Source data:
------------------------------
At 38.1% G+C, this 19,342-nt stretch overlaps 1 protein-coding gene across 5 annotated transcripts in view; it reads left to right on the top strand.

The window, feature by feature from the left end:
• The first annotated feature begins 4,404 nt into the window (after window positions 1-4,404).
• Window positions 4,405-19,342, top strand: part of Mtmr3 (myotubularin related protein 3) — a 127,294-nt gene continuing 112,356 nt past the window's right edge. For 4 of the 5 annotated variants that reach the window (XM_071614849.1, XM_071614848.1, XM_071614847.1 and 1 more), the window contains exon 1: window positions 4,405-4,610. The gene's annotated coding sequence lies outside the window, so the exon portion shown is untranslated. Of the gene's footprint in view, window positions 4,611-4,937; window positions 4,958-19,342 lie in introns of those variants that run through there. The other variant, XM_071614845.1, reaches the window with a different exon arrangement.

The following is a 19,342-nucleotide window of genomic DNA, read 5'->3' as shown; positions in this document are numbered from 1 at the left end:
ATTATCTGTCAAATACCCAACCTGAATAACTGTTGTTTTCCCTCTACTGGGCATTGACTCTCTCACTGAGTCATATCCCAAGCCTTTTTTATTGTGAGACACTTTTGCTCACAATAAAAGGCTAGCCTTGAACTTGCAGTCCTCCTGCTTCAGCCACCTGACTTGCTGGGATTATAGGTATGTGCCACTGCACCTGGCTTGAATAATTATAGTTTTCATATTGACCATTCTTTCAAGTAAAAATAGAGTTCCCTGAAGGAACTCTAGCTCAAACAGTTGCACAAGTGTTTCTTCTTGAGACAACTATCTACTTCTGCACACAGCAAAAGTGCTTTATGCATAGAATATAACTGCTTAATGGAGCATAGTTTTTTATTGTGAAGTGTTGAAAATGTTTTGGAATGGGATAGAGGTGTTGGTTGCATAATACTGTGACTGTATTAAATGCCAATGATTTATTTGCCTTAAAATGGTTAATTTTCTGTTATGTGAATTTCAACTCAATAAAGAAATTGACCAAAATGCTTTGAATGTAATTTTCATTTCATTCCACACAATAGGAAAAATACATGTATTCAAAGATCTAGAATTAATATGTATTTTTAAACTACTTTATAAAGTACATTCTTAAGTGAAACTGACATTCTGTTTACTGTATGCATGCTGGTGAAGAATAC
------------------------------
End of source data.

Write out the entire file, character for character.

At 38.1% G+C, this 19,342-nt stretch overlaps 1 protein-coding gene across 5 annotated transcripts in view; it reads left to right on the top strand.

The window, feature by feature from the left end:
• The first annotated feature begins 4,404 nt into the window (after window positions 1-4,404).
• Window positions 4,405-19,342, top strand: part of Mtmr3 (myotubularin related protein 3) — a 127,294-nt gene continuing 112,356 nt past the window's right edge. For 4 of the 5 annotated variants that reach the window (XM_071614849.1, XM_071614848.1, XM_071614847.1 and 1 more), the window contains exon 1: window positions 4,405-4,610. The gene's annotated coding sequence lies outside the window, so the exon portion shown is untranslated. Of the gene's footprint in view, window positions 4,611-4,937; window positions 4,958-19,342 lie in introns of those variants that run through there. The other variant, XM_071614845.1, reaches the window with a different exon arrangement.

The following is a 19,342-nucleotide window of genomic DNA, read 5'->3' as shown; positions in this document are numbered from 1 at the left end:
ATTATCTGTCAAATACCCAACCTGAATAACTGTTGTTTTCCCTCTACTGGGCATTGACTCTCTCACTGAGTCATATCCCAAGCCTTTTTTATTGTGAGACACTTTTGCTCACAATAAAAGGCTAGCCTTGAACTTGCAGTCCTCCTGCTTCAGCCACCTGACTTGCTGGGATTATAGGTATGTGCCACTGCACCTGGCTTGAATAATTATAGTTTTCATATTGACCATTCTTTCAAGTAAAAATAGAGTTCCCTGAAGGAACTCTAGCTCAAACAGTTGCACAAGTGTTTCTTCTTGAGACAACTATCTACTTCTGCACACAGCAAAAGTGCTTTATGCATAGAATATAACTGCTTAATGGAGCATAGTTTTTTATTGTGAAGTGTTGAAAATGTTTTGGAATGGGATAGAGGTGTTGGTTGCATAATACTGTGACTGTATTAAATGCCAATGATTTATTTGCCTTAAAATGGTTAATTTTCTGTTATGTGAATTTCAACTCAATAAAGAAATTGACCAAAATGCTTTGAATGTAATTTTCATTTCATTCCACACAATAGGAAAAATACATGTATTCAAAGATCTAGAATTAATATGTATTTTTAAACTACTTTATAAAGTACATTCTTAAGTGAAACTGACATTCTGTTTACTGTATGCATGCTGGTGAAGAATAC